Tesla's direct sales model is unique in the industry yet already has others following suit. This approach to sales is a strong competitive advantage, as it is often the deciding factor for consumers when making a purchase.
A long time ago cars were sold by automakers to customers directly. But in 1898, this changed when William E. Metzger founded the first dealership in the United States. Direct sales by an automaker to consumers are now limited by most states in the US through franchise laws that require new cars to be sold only by licensed and bonded, independently owned dealerships. This provokes Tesla and consumers to fight for their rights, in which they have been successful. Today, the direct sales model operates in many US states to sell cars to consumers at the most favorable prices.
A car dealership or vehicle local distribution is a business that sells new or used cars at the retail level, based on a dealership contract with an automaker or its sales subsidiary. It employs automobile salespeople to sell automotive vehicles. It may also provide maintenance services for cars, and employ automotive technicians to stock and sell automobile spare parts and process warranty claims. Tesla has rejected the dealership sales model based on the idea that dealerships do not properly explain the advantages of their cars, and they could not rely on third-party dealerships to handle their sales. In addition, when selling cars through a dealer, they have a high mark-up, and for popular models, it can reach five figures. Instead, Tesla with a direct sales model prefers not to waste consumers' money but to make its electric vehicles more affordable to them.
Ted Marena/Twitter shared his car buying story with Tesmanian and showed what really matters and plays a key role when choosing a car. Ted is a longtime supporter and fan of Tesla vehicles. He was "immediately captivated" by the Tesla Model S as soon as he first saw it nine years ago. However, at the time, Ted had just moved to Silicon Valley, where the standard of living was very high, so he couldn't afford to buy one just yet, and had to focus on supporting his family. At the time, Ted settled on the more affordable Ford Fusion Energi hybrid, which allowed him to be introduced, at least partially, to an electric vehicle.
However, as soon as his financial situation stabilized more recently, Ted began to search for an all-electric car to buy. Since there are some different options out there, he did his research to pick the right one. The Marena family needed an SUV/crossover or bigger type vehicle. Ted was considering a Ford Lightning, but it would probably not be delivered before 2023, and the Volvo XC40, VW ID.4, and Polestar had too low range to meet his requirements. The main vehicles he considered were the Ford Mach E, Tesla Model Y, and Hyundai IONIQ 5. Early on, Ted ruled out Hyundai because of supply shortages and he found their EV safety recall to be alarming.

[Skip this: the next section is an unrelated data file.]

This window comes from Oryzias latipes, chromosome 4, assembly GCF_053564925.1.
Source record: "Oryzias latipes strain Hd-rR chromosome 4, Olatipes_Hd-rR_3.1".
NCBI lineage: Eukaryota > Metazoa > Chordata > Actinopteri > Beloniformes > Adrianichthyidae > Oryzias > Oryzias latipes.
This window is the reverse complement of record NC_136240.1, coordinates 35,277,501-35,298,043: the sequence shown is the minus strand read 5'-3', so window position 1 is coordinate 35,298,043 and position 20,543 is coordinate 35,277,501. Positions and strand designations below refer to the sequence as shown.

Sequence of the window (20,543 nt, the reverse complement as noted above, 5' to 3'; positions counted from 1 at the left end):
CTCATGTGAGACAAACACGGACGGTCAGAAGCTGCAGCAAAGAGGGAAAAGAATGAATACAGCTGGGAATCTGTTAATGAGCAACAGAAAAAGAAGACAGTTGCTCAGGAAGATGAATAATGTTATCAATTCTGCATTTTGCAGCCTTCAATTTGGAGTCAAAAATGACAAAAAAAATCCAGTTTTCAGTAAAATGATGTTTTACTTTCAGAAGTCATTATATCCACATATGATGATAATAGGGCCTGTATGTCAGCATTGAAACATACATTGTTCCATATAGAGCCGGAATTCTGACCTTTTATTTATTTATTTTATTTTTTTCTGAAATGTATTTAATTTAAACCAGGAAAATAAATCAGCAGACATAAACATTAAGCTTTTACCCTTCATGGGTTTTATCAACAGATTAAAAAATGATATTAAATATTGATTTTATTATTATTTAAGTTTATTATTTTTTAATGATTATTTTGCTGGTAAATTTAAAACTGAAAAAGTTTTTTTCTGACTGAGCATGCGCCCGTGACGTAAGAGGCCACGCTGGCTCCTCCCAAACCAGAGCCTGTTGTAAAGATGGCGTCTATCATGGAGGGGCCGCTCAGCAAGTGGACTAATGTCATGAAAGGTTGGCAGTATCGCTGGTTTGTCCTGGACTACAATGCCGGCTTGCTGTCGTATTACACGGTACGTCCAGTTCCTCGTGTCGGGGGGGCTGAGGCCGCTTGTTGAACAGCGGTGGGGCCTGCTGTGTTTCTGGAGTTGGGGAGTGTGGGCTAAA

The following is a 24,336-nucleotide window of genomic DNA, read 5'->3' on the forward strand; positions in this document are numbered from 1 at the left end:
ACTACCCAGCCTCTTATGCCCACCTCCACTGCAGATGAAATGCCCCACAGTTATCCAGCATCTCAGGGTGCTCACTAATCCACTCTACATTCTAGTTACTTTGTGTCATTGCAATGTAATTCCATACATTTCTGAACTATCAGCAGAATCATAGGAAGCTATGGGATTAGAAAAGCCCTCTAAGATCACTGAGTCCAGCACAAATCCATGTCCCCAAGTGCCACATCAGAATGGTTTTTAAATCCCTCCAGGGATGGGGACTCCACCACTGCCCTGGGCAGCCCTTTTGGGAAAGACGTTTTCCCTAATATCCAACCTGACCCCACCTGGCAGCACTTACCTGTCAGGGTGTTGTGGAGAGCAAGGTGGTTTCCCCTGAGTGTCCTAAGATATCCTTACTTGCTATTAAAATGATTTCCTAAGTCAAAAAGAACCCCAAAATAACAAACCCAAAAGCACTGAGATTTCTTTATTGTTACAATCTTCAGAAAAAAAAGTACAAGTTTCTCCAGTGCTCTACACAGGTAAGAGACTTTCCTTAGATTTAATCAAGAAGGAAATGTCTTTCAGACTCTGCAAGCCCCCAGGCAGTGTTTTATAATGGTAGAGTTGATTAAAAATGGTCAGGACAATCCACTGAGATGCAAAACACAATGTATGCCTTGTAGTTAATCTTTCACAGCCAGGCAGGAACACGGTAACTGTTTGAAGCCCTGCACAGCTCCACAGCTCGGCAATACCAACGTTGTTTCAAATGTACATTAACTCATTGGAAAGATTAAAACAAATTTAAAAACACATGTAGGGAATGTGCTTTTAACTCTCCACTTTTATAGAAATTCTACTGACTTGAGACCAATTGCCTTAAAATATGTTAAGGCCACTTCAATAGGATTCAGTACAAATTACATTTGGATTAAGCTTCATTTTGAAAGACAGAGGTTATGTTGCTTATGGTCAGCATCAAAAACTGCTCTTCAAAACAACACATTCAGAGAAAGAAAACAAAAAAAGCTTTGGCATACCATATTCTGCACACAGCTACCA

In addition, during his research, Ted constantly looked at the prices and possible places to buy cars. He said that he was outraged by dealer markups:
"As I began my search it was shocking how much dealers were asking over MSRP. I philosophically decided that I would pay MSRP but not a dime over. There were a couple of dealers who would sell at MSRP but only if I ordered a vehicle which I was told would ship in 9 months or longer. I could not wait that long, so I looked all over the local market. Everyone overpaying for vehicles from a dealer right now are going to kick themselves in a couple years. Dealers has been lukewarm, but I refused to be gouged."
The document that Ted kept and shared with Tesmanian shows that most dealers had a markup of 5-10% on the models he was interested in, which would mean a large overpayment. So, for example, the markup on Mach E is up to $10,000 compared to the manufacturer's suggested retail price.
With the big picture in mind, Ted made a quick decision. He ordered a Tesla Model Y, which more than adequately met all his requirements for a car. One of the decisive factors was that the car was sold at the price set by the manufacturer without any markups and additional fees that dealers have. In addition, the waiting period for the car is about two months, and now Ted is going through the final stage before accepting delivery.
© 2022, Eva Fox | Tesmanian. All rights reserved.
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About the Author
Eva Fox joined Tesmanian in 2019 to cover breaking news as an automotive journalist. The main topics that she covers are clean energy and electric vehicles. As a journalist, Eva is specialized in Tesla and topics related to the work and development of the company.